From Jacksonville Beach to Savannah to Memphis to San Diego to National City (CA) to Anaheim to Hollywood to Las Vegas to Honolulu to New Orleans to Panama City Beach to Knoxville to Tybee Island to Savannah (during St. Patrick’s Day!) to Memphis (to see ma chère amie graduate from Pharmacy School) to Aix-en-Provence (to study abroad) to Nice to Monte-Carlo to Eze to Saint-Tropez to Marseille to Les Gorges du Verdon to Paris to Venice to Rome to Florence to Barcelone to Tours to Briançon and back again…I continue to read this earth and I don’t plan on stopping any time  soon.

5 Raisons How Traveling is Living:

  • It opens up the mind to other cultures.
  • It expands géographique knowledge.
  • It teaches you about yourself.
  • It forces you out of your comfort zone.
  • It enables you to meet and even make friends with a variété of faces.

This is part of a blogging challenge: Topics ranging from A-Z. You can follow my challenge by clicking on the links below:

A: Adulthood: The Age of Absolute Ambiguïté 

B: Bilingue: La Vie is Better Being Bilingual

C: Christianisme: Combing the Cliffs of Clarté.

D: Death: Dealing with the Décès of My Dad

E: Éducation: The Endeavor of Easing into French Écoles

F: Food: Fancy or Faulty in France?

G: Going: Going Going Gone!

H: Home: My Heart Has Two Harbors

I: Interests: Intelligent, Insightful, Incredible!

J: Joy: La Jalousie is Overcome by La Joie

K: Khimar: Kind and Kooky Knitted Clothing Traditions

L: Lesson Plans: Leading the “Little Ones” into Language through Laughable Leçons

M: Musique: The Many Musicians Making Love on the Streets of Aix

N: Naughty or Nice?: Not Only Noticing the Différences, But Also the Similarités Between France and the U.S.

O: Obéi: Only Open to Obeying the Rules of the Road in…

P: PACS: Passionate Partners Pledging L’amour

Q: Questions: A Queen’s Quest for Clarté

R: Raisons: Riding on the Pony of Real Reasons (to Take the A-Z Challenge)

S: Study Abroad: Smiles and Sadness Set the Scène

T: Travel: Time to Hit the Trail!

U: Under the Influence: An Ugly Upward Climb Until Reaching the Summit

V: Vulgarité: Venturing out into the Vast and Voluptuous World of Cultural Différences

W: Walking: The Wise and Watchful Médiéval Wanderer

X: Xenial: A Xenodochial but not Xenophobic Host in France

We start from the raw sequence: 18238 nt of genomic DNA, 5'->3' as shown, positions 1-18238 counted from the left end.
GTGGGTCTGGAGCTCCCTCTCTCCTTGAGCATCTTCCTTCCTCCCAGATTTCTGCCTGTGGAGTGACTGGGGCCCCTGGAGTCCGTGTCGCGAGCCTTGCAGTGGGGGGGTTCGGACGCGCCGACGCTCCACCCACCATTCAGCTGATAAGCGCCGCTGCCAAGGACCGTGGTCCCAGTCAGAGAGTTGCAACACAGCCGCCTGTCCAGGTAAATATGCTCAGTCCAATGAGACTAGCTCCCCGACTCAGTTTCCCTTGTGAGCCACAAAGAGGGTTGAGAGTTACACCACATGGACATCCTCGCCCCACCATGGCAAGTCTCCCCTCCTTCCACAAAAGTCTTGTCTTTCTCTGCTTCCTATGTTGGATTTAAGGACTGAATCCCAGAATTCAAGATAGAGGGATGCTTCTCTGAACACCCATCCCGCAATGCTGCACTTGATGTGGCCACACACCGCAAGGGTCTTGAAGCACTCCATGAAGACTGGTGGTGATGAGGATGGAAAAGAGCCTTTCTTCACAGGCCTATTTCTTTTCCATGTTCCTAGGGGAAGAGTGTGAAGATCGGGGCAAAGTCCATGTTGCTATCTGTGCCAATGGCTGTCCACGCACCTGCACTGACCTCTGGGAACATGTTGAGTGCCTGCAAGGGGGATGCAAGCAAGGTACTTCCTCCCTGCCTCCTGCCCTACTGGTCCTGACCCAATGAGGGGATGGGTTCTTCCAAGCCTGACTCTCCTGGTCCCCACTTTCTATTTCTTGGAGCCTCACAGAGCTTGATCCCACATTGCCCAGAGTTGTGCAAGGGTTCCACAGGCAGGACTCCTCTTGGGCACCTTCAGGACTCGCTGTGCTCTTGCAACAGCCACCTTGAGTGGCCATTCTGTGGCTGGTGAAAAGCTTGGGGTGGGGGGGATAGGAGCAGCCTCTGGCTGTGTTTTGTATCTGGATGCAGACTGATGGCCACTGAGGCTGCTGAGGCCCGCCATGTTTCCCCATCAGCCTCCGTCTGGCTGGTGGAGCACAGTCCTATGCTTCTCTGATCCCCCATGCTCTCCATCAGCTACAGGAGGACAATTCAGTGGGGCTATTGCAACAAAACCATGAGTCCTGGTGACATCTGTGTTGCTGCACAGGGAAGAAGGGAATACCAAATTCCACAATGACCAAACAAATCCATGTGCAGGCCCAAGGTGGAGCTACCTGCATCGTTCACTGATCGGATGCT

S: Study Abroad: Smiles and Sadness Set the Scène

As my French studies were coming to an end, I had to make a décision: finish my degree without studying abroad or study abroad. I knew I owed it to my future French students to experience French first-hand, so, after months of debating the pros and cons, I made the décision to study abroad in France. It was the best décision I could have ever made in my life (and one of the most expensive décision, too)! There are two major characteristics that sum up my experience: smiles and sadness.

When I stepped onto the KLM flight, I had no idée what I was in for. I was nervous, excited, sad.

It’s true what they say after you return home: no one understands you (and you feel lonely as a result of this) and you are no longer the same person you were before you left home. Somewhere between the pain au chocolat, the hardcore French classes, meeting mon chéri, and traveling with my study abroad friends (SAFF), I became a changed woman. But, how did this happen?

I arrived in Aix in Septembre 2012.

It took me about a month and a half before I truly warmed up to the city.*

Why did it take this long? Well, for starters: I was alone for the first time Ever.

My boyfriend (of 7 years) at the time was hardly responding to my calls and texts. All of my family and friends were in the U.S. Needless to say, I felt like my life as I knew it was slipping through my fingers.

How did I overcome this feeling?

  • I made friends.

Chipotle in Paris. We. Just. Had. To.

  • I traveled with these friends.

Firenze, Italie.

  • I made progress in speaking, understanding, and communicating in a foreign language, so, ordering a baguette, a crêpe, a sandwich became easier.

  • I met mon chéri.

Traveling in Barcelone, Espagne.

  • I embraced the culture.

Making the French version of Christmas cookies.

  • I decided to take risques – in the sense that I would not miss out on experiences just because I was nerveuse, homesick, or whatever…

I tutored French with mon chéri (of course, this was before he became mon chéri). I said, “Oui” to mon chéri‘s (before he became mon chéri, of course) offer to show me les jardins d’Albertas, which was a brisk car ride away from Aix. (I went alone! But, I told my host mom where I was going because you never know…)

I traveled in France to Paris (with my SAFF)…

Climbing up to Sacré Cœur.

and to Lyon (with my two favorite mecs)…

as well as outside of France to Italie:

Venezia

Roma

and Firenze (with SA

FF)…

& Barcelone, Espagne (with mon chéri and 2 SAFF).

We drove to Barcelone.

  • I decided to accept that some things just weren’t meant to last. It was time for a change – time to move on. I was libérée.

When it came time to leave, there were tears. Back in Septembre 2012, I never would have thought that in Décembre, I’d never want to leave Aix. Even today (2015), I find myself reminiscing about the times I shared with my SAFF. I miss it; I miss them.